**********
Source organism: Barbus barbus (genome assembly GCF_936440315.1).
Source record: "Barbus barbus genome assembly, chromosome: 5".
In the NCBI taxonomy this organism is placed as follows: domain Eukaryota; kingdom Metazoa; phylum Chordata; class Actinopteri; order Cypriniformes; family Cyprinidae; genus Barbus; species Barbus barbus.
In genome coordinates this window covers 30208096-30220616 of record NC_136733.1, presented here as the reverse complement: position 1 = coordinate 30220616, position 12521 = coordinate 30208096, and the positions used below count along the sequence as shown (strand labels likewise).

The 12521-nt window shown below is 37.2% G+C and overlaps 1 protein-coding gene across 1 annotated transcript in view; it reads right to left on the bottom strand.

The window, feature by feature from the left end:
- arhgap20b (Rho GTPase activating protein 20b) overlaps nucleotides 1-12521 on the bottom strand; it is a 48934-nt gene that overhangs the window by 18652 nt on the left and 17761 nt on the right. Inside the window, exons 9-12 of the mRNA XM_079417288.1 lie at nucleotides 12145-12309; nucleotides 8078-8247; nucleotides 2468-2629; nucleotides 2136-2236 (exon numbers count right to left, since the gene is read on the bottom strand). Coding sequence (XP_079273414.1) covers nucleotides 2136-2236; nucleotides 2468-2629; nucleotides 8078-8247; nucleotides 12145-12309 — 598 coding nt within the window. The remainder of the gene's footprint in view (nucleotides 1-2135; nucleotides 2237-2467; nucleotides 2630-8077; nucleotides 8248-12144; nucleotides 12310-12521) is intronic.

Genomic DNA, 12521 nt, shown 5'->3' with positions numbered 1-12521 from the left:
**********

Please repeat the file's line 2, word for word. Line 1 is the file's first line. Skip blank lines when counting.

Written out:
Source record: "Barbus barbus genome assembly, chromosome: 5".